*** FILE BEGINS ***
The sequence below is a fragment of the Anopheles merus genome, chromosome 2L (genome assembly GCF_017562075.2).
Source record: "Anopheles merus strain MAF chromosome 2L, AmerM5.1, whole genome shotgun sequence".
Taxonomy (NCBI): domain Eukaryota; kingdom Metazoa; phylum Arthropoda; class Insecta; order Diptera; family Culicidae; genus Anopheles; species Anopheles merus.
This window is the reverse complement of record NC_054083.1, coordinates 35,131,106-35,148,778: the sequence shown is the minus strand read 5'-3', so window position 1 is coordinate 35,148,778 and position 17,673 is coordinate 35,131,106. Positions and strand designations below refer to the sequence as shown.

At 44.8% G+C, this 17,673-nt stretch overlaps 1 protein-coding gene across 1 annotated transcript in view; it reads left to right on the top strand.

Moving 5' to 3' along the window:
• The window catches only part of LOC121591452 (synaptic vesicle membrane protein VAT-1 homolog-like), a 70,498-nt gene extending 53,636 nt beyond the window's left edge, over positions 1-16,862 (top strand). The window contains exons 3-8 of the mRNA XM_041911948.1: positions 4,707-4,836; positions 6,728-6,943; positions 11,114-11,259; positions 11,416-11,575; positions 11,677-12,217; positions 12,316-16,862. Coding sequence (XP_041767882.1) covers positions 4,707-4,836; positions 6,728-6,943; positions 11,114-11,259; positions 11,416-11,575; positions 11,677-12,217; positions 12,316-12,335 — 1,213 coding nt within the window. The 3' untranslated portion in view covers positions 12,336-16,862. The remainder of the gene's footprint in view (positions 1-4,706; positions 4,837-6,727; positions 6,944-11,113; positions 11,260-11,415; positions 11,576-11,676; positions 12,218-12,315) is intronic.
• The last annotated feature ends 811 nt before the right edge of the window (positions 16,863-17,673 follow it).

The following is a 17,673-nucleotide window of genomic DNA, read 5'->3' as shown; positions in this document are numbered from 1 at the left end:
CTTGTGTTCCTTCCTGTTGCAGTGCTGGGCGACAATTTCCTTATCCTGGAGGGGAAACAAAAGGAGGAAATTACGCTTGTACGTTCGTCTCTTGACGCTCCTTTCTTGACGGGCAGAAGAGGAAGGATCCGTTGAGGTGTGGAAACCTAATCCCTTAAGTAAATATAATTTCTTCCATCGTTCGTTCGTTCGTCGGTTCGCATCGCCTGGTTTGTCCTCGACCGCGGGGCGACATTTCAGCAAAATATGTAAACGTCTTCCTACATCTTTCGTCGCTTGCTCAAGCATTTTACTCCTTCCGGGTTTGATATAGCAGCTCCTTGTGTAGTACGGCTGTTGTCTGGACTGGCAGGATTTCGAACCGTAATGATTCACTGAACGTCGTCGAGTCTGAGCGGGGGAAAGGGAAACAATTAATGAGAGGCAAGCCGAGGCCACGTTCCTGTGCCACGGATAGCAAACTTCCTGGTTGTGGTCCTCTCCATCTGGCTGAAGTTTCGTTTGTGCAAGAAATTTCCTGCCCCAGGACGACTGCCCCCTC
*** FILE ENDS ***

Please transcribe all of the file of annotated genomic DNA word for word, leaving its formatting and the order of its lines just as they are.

The sequence below is a fragment of the Anopheles merus genome, chromosome 2L (genome assembly GCF_017562075.2).
Source record: "Anopheles merus strain MAF chromosome 2L, AmerM5.1, whole genome shotgun sequence".
Taxonomy (NCBI): domain Eukaryota; kingdom Metazoa; phylum Arthropoda; class Insecta; order Diptera; family Culicidae; genus Anopheles; species Anopheles merus.
This window is the reverse complement of record NC_054083.1, coordinates 35,131,106-35,148,778: the sequence shown is the minus strand read 5'-3', so window position 1 is coordinate 35,148,778 and position 17,673 is coordinate 35,131,106. Positions and strand designations below refer to the sequence as shown.

At 44.8% G+C, this 17,673-nt stretch overlaps 1 protein-coding gene across 1 annotated transcript in view; it reads left to right on the top strand.

Moving 5' to 3' along the window:
• The window catches only part of LOC121591452 (synaptic vesicle membrane protein VAT-1 homolog-like), a 70,498-nt gene extending 53,636 nt beyond the window's left edge, over positions 1-16,862 (top strand). The window contains exons 3-8 of the mRNA XM_041911948.1: positions 4,707-4,836; positions 6,728-6,943; positions 11,114-11,259; positions 11,416-11,575; positions 11,677-12,217; positions 12,316-16,862. Coding sequence (XP_041767882.1) covers positions 4,707-4,836; positions 6,728-6,943; positions 11,114-11,259; positions 11,416-11,575; positions 11,677-12,217; positions 12,316-12,335 — 1,213 coding nt within the window. The 3' untranslated portion in view covers positions 12,336-16,862. The remainder of the gene's footprint in view (positions 1-4,706; positions 4,837-6,727; positions 6,944-11,113; positions 11,260-11,415; positions 11,576-11,676; positions 12,218-12,315) is intronic.
• The last annotated feature ends 811 nt before the right edge of the window (positions 16,863-17,673 follow it).

The following is a 17,673-nucleotide window of genomic DNA, read 5'->3' as shown; positions in this document are numbered from 1 at the left end:
CTTGTGTTCCTTCCTGTTGCAGTGCTGGGCGACAATTTCCTTATCCTGGAGGGGAAACAAAAGGAGGAAATTACGCTTGTACGTTCGTCTCTTGACGCTCCTTTCTTGACGGGCAGAAGAGGAAGGATCCGTTGAGGTGTGGAAACCTAATCCCTTAAGTAAATATAATTTCTTCCATCGTTCGTTCGTTCGTCGGTTCGCATCGCCTGGTTTGTCCTCGACCGCGGGGCGACATTTCAGCAAAATATGTAAACGTCTTCCTACATCTTTCGTCGCTTGCTCAAGCATTTTACTCCTTCCGGGTTTGATATAGCAGCTCCTTGTGTAGTACGGCTGTTGTCTGGACTGGCAGGATTTCGAACCGTAATGATTCACTGAACGTCGTCGAGTCTGAGCGGGGGAAAGGGAAACAATTAATGAGAGGCAAGCCGAGGCCACGTTCCTGTGCCACGGATAGCAAACTTCCTGGTTGTGGTCCTCTCCATCTGGCTGAAGTTTCGTTTGTGCAAGAAATTTCCTGCCCCAGGACGACTGCCCCCTC